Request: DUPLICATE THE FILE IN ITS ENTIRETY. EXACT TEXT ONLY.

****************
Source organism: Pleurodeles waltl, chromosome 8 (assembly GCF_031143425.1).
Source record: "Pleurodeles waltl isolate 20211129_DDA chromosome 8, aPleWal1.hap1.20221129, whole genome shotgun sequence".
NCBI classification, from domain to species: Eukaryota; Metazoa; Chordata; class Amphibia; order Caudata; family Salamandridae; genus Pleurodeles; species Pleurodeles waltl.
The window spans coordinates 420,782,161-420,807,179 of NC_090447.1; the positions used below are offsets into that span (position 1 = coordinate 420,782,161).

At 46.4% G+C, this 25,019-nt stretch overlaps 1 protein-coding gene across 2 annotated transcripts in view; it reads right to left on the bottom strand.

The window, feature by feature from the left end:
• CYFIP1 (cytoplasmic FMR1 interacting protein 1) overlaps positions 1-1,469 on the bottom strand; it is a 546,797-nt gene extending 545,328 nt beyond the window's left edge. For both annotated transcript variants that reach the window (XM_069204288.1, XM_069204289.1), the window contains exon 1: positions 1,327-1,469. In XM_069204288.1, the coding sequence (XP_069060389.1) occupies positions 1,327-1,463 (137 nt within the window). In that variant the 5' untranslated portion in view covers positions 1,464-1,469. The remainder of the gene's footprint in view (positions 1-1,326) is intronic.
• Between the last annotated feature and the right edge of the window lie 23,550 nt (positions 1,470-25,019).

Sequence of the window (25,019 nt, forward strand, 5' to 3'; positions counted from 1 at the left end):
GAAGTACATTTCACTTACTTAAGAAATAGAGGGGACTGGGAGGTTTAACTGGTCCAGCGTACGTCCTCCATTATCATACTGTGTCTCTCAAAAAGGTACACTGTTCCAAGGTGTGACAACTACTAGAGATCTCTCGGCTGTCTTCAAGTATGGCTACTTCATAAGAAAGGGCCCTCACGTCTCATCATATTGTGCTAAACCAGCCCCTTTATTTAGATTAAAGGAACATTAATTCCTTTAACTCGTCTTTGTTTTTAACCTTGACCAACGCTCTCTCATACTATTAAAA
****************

Source organism: Pleurodeles waltl, chromosome 8 (assembly GCF_031143425.1).
Source record: "Pleurodeles waltl isolate 20211129_DDA chromosome 8, aPleWal1.hap1.20221129, whole genome shotgun sequence".
NCBI classification, from domain to species: Eukaryota; Metazoa; Chordata; class Amphibia; order Caudata; family Salamandridae; genus Pleurodeles; species Pleurodeles waltl.
The window spans coordinates 420,782,161-420,807,179 of NC_090447.1; the positions used below are offsets into that span (position 1 = coordinate 420,782,161).

At 46.4% G+C, this 25,019-nt stretch overlaps 1 protein-coding gene across 2 annotated transcripts in view; it reads right to left on the bottom strand.

The window, feature by feature from the left end:
• CYFIP1 (cytoplasmic FMR1 interacting protein 1) overlaps positions 1-1,469 on the bottom strand; it is a 546,797-nt gene extending 545,328 nt beyond the window's left edge. For both annotated transcript variants that reach the window (XM_069204288.1, XM_069204289.1), the window contains exon 1: positions 1,327-1,469. In XM_069204288.1, the coding sequence (XP_069060389.1) occupies positions 1,327-1,463 (137 nt within the window). In that variant the 5' untranslated portion in view covers positions 1,464-1,469. The remainder of the gene's footprint in view (positions 1-1,326) is intronic.
• Between the last annotated feature and the right edge of the window lie 23,550 nt (positions 1,470-25,019).

Sequence of the window (25,019 nt, forward strand, 5' to 3'; positions counted from 1 at the left end):
GAAGTACATTTCACTTACTTAAGAAATAGAGGGGACTGGGAGGTTTAACTGGTCCAGCGTACGTCCTCCATTATCATACTGTGTCTCTCAAAAAGGTACACTGTTCCAAGGTGTGACAACTACTAGAGATCTCTCGGCTGTCTTCAAGTATGGCTACTTCATAAGAAAGGGCCCTCACGTCTCATCATATTGTGCTAAACCAGCCCCTTTATTTAGATTAAAGGAACATTAATTCCTTTAACTCGTCTTTGTTTTTAACCTTGACCAACGCTCTCTCATACTATTAAAA